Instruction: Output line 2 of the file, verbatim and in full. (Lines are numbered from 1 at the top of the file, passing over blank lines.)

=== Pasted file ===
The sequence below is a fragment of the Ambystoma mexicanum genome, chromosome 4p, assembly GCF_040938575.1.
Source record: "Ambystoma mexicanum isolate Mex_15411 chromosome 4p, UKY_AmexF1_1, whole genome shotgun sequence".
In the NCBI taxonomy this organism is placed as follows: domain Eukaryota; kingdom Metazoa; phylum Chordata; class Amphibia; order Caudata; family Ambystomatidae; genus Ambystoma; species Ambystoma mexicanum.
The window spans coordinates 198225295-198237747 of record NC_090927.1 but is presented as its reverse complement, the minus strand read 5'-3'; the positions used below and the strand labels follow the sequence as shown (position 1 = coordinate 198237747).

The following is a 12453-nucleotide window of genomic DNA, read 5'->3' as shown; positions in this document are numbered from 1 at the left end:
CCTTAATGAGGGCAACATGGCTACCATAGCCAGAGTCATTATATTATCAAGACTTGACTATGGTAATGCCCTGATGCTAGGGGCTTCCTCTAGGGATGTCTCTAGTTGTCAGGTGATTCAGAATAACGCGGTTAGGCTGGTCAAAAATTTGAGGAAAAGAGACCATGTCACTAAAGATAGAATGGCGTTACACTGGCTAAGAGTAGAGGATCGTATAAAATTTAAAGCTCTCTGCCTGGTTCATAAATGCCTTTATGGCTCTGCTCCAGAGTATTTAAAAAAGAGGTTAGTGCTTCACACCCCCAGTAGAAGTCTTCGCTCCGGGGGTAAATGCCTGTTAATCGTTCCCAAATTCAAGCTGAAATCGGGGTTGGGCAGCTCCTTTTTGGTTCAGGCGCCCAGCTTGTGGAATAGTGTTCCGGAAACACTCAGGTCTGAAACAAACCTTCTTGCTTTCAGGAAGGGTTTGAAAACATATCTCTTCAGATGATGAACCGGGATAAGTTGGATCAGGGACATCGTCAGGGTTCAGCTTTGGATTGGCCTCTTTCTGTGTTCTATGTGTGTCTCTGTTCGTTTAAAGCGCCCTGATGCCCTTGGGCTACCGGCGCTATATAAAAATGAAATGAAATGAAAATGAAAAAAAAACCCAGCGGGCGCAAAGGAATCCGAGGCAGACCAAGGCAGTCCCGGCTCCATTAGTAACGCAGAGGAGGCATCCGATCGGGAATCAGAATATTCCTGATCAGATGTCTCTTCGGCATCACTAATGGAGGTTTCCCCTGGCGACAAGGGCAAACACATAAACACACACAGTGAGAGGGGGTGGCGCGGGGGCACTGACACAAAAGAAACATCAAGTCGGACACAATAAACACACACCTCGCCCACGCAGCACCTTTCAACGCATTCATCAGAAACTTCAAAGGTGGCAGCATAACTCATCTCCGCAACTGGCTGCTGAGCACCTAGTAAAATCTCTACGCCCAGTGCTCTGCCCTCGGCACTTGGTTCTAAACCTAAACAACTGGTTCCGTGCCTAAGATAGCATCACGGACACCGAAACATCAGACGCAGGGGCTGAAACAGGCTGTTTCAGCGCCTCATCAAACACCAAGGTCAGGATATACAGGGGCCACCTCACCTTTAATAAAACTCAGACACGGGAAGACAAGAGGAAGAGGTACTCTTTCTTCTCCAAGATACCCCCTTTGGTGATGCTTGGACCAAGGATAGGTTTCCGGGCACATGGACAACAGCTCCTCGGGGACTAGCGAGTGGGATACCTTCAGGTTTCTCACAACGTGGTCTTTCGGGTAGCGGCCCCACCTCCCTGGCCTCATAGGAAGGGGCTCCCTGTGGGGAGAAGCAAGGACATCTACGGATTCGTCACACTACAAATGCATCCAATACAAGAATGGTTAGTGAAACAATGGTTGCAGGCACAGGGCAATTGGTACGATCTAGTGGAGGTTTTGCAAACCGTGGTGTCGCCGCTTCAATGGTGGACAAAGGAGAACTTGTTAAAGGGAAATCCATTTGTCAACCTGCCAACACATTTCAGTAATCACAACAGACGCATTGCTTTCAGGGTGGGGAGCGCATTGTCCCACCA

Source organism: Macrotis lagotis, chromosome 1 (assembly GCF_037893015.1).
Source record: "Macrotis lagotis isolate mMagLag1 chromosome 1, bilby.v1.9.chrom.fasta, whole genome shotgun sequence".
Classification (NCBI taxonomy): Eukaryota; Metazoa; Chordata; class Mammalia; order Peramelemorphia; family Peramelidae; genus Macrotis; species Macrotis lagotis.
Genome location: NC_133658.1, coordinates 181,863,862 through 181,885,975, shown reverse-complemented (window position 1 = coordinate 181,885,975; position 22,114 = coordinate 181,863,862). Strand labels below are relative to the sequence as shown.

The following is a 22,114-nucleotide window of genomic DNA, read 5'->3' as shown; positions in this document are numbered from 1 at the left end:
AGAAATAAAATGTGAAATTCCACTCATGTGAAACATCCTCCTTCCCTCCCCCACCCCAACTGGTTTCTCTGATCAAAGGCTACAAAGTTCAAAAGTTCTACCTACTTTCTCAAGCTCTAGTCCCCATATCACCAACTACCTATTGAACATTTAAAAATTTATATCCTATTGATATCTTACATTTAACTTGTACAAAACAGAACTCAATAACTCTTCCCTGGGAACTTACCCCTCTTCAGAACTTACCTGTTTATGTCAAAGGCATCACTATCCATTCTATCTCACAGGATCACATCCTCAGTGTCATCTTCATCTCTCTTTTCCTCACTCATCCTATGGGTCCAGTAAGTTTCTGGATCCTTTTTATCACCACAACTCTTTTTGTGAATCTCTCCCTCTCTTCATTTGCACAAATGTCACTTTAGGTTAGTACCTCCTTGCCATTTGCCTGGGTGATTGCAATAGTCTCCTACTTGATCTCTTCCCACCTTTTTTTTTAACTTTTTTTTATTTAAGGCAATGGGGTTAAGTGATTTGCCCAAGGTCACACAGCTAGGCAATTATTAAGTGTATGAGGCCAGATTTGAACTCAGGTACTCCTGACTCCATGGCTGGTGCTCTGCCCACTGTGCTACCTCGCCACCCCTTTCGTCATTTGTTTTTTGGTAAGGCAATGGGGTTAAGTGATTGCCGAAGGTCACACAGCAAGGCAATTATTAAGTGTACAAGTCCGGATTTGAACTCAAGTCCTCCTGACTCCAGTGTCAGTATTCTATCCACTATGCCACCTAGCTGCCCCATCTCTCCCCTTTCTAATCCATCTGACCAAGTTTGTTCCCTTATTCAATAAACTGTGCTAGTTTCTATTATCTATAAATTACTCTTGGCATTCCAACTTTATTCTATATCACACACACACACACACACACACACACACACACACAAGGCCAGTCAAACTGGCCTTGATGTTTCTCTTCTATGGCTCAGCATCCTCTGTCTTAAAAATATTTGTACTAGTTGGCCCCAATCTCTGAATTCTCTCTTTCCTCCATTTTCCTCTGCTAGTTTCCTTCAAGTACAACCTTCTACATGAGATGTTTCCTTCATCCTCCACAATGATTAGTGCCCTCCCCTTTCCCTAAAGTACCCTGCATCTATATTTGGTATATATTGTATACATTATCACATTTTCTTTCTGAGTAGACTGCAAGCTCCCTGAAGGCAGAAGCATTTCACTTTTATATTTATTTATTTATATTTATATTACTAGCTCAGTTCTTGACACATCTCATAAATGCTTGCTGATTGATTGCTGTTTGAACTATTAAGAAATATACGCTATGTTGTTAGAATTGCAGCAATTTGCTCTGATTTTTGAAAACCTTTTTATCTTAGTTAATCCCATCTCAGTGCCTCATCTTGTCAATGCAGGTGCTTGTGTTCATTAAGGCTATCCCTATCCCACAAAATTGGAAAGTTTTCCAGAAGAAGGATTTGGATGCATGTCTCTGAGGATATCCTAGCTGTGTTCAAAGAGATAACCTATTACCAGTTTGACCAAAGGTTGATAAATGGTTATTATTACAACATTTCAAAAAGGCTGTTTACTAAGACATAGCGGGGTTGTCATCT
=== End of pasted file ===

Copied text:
Source record: "Ambystoma mexicanum isolate Mex_15411 chromosome 4p, UKY_AmexF1_1, whole genome shotgun sequence".